‘I was diagnosed in 1991. It’s quite a long time ago. Most people don’t understand it’, Charlene says. She has been living with schizophrenia for nearly 20 years.
‘Once a person presents symptoms of schizophrenia, which is hearing voices, seeing things that are not there, having irrational thoughts, feelings of people being after you, threatening to harm you… it is quite a scary experience’, she says.
Schizophrenia is a common mental disorder. Some of the symptoms range from hallucinations, lack of emotions and delusions. Zunkel says these symptoms are often scary, but what was even scarier was her family’s reaction. ‘My family didn’t quite understand it, especially in the beginning. They had the attitude of ‘you must pull yourself together it’s just all in your mind’.’
What’s worse, the medication prescribed to Charlene at the time gave her side-effects which made her family even more confused. ‘As as a result of the medication’¦ the side effects like stiff walking’¦ they said ‘you don’t need the medication. Look at what it is doing to you’. They quite often encouraged me to stop taking my meds, which I did often and, obviously, I re-lapsed. Literally, only years afterwards did they begin to understand that I need the medication to function. Now, I must admit I have a better relationship with them’, said Charlene.
But Charlene has not been incapacitated by schizophrenia. She works as a development worker at the Central Gauteng Mental Health Society and is based at a halfway house in Bertrams, Johannesburg, which currently houses about 80 people, mostly suffering from bipolar disorder and schizophrenia. At half-way houses, mental health patients re-learn the basic skills that they once knew such as sweeping, washing dishes, cooking and gardening. Charlene says this is to keep patients busy so they may remain stable.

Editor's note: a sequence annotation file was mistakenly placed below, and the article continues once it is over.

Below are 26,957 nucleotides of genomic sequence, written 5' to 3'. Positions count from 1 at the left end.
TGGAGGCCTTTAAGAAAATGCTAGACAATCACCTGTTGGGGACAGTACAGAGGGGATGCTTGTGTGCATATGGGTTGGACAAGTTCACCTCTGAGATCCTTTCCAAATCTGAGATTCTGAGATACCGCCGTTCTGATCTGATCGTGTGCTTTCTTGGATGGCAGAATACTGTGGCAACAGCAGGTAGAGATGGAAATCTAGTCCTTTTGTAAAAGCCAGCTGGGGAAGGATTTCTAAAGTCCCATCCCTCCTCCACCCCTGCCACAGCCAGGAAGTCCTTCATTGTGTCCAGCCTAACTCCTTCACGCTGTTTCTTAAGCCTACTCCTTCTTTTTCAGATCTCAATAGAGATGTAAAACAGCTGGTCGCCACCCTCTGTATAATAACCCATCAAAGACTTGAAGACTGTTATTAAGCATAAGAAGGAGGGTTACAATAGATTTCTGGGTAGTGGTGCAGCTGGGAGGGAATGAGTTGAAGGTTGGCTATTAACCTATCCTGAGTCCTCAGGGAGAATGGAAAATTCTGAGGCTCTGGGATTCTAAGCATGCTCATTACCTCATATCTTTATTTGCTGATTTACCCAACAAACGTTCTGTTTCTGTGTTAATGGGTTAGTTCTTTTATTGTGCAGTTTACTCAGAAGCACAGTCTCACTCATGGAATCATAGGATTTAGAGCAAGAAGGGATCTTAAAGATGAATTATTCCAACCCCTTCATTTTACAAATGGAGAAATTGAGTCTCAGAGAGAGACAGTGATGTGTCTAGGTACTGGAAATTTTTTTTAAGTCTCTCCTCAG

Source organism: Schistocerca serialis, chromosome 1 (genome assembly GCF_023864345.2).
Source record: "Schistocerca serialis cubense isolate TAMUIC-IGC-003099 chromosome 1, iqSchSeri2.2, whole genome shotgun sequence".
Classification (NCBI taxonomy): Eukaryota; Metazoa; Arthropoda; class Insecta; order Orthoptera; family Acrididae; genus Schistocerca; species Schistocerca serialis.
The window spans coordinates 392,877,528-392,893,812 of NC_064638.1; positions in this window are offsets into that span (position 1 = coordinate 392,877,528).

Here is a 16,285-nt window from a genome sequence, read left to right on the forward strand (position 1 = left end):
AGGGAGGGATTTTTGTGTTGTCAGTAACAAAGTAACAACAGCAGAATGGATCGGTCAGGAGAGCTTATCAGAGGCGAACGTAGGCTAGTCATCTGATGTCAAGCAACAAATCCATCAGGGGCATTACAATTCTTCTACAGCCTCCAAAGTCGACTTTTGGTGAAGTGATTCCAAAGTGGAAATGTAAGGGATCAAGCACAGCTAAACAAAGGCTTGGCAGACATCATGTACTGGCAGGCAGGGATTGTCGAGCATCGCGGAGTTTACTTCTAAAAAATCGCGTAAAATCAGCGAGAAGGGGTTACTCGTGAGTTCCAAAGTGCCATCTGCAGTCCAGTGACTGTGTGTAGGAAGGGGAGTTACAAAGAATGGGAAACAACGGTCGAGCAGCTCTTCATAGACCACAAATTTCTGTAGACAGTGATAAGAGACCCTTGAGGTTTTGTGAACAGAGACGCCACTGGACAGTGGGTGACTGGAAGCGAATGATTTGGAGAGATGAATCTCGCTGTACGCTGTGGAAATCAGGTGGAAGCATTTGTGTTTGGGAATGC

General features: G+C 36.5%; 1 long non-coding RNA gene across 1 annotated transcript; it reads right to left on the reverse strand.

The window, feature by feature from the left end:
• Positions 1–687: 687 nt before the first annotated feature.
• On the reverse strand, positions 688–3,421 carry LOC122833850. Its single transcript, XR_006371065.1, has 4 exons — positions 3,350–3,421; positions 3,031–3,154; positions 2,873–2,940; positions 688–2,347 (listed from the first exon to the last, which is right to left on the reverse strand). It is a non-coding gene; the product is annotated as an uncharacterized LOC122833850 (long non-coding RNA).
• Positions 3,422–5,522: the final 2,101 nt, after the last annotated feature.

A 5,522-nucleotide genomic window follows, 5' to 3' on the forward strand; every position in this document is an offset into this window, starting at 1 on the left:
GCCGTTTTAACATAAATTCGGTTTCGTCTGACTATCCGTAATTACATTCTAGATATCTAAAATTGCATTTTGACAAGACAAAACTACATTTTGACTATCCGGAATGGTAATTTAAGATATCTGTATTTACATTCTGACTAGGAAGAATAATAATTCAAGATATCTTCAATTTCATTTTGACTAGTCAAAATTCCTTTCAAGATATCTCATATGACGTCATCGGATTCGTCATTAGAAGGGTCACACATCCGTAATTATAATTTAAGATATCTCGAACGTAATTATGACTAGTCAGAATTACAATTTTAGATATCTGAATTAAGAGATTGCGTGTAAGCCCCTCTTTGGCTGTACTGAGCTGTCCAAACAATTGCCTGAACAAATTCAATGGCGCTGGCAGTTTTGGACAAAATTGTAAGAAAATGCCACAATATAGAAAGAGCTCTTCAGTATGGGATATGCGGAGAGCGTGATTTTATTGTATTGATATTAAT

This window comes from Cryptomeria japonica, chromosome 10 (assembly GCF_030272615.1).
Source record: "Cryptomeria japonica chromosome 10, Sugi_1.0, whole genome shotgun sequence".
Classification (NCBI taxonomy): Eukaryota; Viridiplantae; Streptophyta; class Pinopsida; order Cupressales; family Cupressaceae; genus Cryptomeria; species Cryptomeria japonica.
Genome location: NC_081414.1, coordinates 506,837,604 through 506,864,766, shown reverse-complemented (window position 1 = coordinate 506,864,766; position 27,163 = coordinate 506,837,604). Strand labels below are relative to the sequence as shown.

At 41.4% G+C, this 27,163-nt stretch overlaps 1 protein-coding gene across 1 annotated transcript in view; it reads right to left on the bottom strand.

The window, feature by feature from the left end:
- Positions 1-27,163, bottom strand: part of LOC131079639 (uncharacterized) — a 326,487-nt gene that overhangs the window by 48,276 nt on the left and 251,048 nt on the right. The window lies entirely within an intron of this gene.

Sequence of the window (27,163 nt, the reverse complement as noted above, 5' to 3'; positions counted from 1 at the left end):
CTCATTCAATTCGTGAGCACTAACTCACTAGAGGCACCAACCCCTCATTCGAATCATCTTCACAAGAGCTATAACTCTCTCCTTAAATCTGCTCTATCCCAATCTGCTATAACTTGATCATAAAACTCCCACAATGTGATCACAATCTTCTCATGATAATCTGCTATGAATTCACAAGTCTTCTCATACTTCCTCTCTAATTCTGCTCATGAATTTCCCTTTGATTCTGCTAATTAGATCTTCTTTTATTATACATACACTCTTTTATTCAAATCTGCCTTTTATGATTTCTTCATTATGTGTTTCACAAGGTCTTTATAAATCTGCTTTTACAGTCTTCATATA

Despite efforts by half-way houses, specialists in mental health say it is extremely difficult to return someone with a mental disorder back into the open labour market.
An independent Occupational Therapist, Heather Hill says that most businesses are reluctant to employ such people because of the huge stigma attached to mental disorders.
‘All a manager needs, or all that a company needs, is one bad experience: For someone to have a complete freak-out, and they will in their heads think it is schizophrenia or bipolar mood disorder for the rest of their being. Those who have employed people with a mental illness and who had a bad experience with them are very reluctant to try it again. It’s very hard. There are more failures than success’, says Hill.
Hill and her colleagues run a private practice to assist those with mental disorders to find jobs. Their consultancy also seeks to ensure that companies abide by the Employment Equity Act and do not discriminate against mentally ill people. Hill says stigma is even more visible in rural communities.
‘In places like deep Kwa-Zulu Natal and Limpopo, I have seen how they treat people with mental disorders. Often, they are locked away and people think that they are bewitched or cursed. Those people are shunned away from society. They are given a plate of food under the door.’
Back at Charlene’s workplace, the majority of the patients whose functionality levels are low may never get out of the institution, while others have been abandoned by their families. Charlene says it’s easy for someone to re-lapse depending on what they are going through at that point in time. Her own, last major re-lapse was four years ago.
‘I do go through dips every year, sometimes even with seasons changing – seasonal affective disorder. I got it well under control. I do take it easy. My last hospital admission was in the beginning of 2006, more than 4 years ago’, she says.
Wits University Clinical Psychologist, Dr Vinitha Jithoo, says in many cases re-lapses occur because patients lack support from families due to being misinformed about mental illness.
Jithoo says one of the challenges facing Third World countries is that they lack adequate resources to cater for people with mental disorders. ‘We don’t have the facilities to put them into rehab. Instead, they are isolated or put in homes. This increases their level of aggression. It can destabilise them. We just lack the facilities provided by First World countries’.
It is difficult to tell or identify someone with a mental disorder as it’s not very easily visible. But specialists say it’s important for people to understand that mental disorders can be controlled.